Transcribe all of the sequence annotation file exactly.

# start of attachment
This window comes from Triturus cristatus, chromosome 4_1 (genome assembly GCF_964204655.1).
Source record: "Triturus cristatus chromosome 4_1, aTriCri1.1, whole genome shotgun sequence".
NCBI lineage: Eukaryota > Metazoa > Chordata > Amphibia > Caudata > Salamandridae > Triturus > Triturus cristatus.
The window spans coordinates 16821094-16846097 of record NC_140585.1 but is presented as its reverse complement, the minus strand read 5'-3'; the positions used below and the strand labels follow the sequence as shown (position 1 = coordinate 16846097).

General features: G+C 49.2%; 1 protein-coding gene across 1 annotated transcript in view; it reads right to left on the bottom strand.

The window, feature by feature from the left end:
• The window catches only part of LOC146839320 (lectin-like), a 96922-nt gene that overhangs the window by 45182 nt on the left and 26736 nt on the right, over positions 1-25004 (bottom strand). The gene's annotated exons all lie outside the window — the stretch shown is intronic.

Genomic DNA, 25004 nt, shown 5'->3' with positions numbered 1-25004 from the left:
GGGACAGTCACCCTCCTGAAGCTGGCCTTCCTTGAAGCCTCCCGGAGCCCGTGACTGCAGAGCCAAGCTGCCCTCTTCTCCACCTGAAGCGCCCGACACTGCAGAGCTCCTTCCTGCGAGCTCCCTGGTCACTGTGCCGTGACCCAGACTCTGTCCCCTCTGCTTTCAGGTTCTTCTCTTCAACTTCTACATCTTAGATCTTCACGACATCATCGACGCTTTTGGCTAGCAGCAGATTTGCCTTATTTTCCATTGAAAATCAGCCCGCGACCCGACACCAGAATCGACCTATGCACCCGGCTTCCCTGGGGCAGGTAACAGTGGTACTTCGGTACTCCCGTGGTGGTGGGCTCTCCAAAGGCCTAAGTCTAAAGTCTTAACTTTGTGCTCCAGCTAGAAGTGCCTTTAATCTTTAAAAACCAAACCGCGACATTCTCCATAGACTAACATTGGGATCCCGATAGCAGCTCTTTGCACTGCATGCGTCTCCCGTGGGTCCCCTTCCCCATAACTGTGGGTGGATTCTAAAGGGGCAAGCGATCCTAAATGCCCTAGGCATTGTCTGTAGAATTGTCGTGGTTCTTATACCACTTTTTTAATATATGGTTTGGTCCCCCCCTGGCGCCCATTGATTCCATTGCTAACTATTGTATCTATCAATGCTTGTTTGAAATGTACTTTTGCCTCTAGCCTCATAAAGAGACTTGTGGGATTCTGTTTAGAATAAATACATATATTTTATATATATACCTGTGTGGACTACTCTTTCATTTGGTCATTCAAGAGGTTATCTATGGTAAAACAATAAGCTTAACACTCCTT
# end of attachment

This window comes from Triturus cristatus, chromosome 4_1 (genome assembly GCF_964204655.1).
Source record: "Triturus cristatus chromosome 4_1, aTriCri1.1, whole genome shotgun sequence".
NCBI lineage: Eukaryota > Metazoa > Chordata > Amphibia > Caudata > Salamandridae > Triturus > Triturus cristatus.
The window spans coordinates 16821094-16846097 of record NC_140585.1 but is presented as its reverse complement, the minus strand read 5'-3'; the positions used below and the strand labels follow the sequence as shown (position 1 = coordinate 16846097).

General features: G+C 49.2%; 1 protein-coding gene across 1 annotated transcript in view; it reads right to left on the bottom strand.

The window, feature by feature from the left end:
• The window catches only part of LOC146839320 (lectin-like), a 96922-nt gene that overhangs the window by 45182 nt on the left and 26736 nt on the right, over positions 1-25004 (bottom strand). The gene's annotated exons all lie outside the window — the stretch shown is intronic.

Genomic DNA, 25004 nt, shown 5'->3' with positions numbered 1-25004 from the left:
GGGACAGTCACCCTCCTGAAGCTGGCCTTCCTTGAAGCCTCCCGGAGCCCGTGACTGCAGAGCCAAGCTGCCCTCTTCTCCACCTGAAGCGCCCGACACTGCAGAGCTCCTTCCTGCGAGCTCCCTGGTCACTGTGCCGTGACCCAGACTCTGTCCCCTCTGCTTTCAGGTTCTTCTCTTCAACTTCTACATCTTAGATCTTCACGACATCATCGACGCTTTTGGCTAGCAGCAGATTTGCCTTATTTTCCATTGAAAATCAGCCCGCGACCCGACACCAGAATCGACCTATGCACCCGGCTTCCCTGGGGCAGGTAACAGTGGTACTTCGGTACTCCCGTGGTGGTGGGCTCTCCAAAGGCCTAAGTCTAAAGTCTTAACTTTGTGCTCCAGCTAGAAGTGCCTTTAATCTTTAAAAACCAAACCGCGACATTCTCCATAGACTAACATTGGGATCCCGATAGCAGCTCTTTGCACTGCATGCGTCTCCCGTGGGTCCCCTTCCCCATAACTGTGGGTGGATTCTAAAGGGGCAAGCGATCCTAAATGCCCTAGGCATTGTCTGTAGAATTGTCGTGGTTCTTATACCACTTTTTTAATATATGGTTTGGTCCCCCCCTGGCGCCCATTGATTCCATTGCTAACTATTGTATCTATCAATGCTTGTTTGAAATGTACTTTTGCCTCTAGCCTCATAAAGAGACTTGTGGGATTCTGTTTAGAATAAATACATATATTTTATATATATACCTGTGTGGACTACTCTTTCATTTGGTCATTCAAGAGGTTATCTATGGTAAAACAATAAGCTTAACACTCCTT